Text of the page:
The brief has been filed on behalf of 77 computer scientists, including a number of big names.
Google has appealed to the US Supreme Court to have the ruling that APIs can be copyrighted, which was rendered by the Court of Appeals for the Federal Circuit in favour of Oracle, reversed.
The original case was filed by Oracle against Google, back in 2010. Oracle had accused Google of copying Java application programming interface (API) designs into the APIs of its Android mobile operating system; basing Android class libraries on Java API designs; and copying from Java code into Android code.
It had also alleged that Google had violated its patents - seven were originally cited, but five of these were overturned before the trial, hence only two were considered.
The trial began on April 16, 2012, and in the first phase, the jury concluded that while Google was guilty of copyright violation, it could not decide whether this was covered by the principle of fair use or not. The second phase of the trial, dealing with patents, went decisively in favour of Google, with the jury concluding that Oracle's patents were in no way violated. In the final phase of the trial, Justice William Alsup ruled that APIs were not copyrightable.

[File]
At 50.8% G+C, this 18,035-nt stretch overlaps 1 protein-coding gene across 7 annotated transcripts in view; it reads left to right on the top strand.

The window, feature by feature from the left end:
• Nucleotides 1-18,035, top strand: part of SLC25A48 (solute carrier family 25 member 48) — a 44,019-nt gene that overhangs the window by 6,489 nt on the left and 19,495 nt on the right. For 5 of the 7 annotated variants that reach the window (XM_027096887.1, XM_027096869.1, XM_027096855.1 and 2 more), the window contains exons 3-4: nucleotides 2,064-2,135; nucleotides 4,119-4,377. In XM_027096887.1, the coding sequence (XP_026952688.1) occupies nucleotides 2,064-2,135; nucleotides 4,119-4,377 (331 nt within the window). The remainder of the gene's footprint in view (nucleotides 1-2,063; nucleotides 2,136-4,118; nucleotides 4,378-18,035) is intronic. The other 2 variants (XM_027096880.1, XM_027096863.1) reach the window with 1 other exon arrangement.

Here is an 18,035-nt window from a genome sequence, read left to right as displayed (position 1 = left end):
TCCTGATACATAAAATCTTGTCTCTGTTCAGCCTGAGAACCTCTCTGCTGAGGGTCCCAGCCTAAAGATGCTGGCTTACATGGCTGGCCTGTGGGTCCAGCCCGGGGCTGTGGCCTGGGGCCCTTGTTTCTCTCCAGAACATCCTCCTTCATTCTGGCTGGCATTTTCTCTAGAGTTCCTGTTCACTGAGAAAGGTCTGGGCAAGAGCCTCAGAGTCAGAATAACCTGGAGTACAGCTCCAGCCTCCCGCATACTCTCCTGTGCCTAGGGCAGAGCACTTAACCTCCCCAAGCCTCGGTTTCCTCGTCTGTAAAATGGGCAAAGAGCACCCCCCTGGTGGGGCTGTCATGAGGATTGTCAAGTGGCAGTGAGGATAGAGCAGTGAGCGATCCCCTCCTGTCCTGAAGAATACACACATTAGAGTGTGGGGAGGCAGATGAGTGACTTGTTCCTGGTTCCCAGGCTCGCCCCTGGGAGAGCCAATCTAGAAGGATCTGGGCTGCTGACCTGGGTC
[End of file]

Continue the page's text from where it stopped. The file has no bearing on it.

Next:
But Oracle then appealed the ruling on APIs and in May this year obtained a ruling reversal.
"The Federal Circuit's decision was wrong and dangerous for technological innovation," EFF intellectual property director Corynne McSherry was quoted as saying in a media release. "Excluding APIs from copyright protection has been essential to the development of modern computers and the internet. The ruling is bad law, and bad policy."
The EFF said the brief explained that the freedom to re-implement and extend existing APIs had been the key to competition and progress in both hardware and software development. It had made possible the emergence and success of many robust industries now taken for granted — for example, mainframes, PCs, and workstations/servers — by ensuring that competitors could challenge established players and advance the state of the art.
The appeal is unlikely to be heard until next year.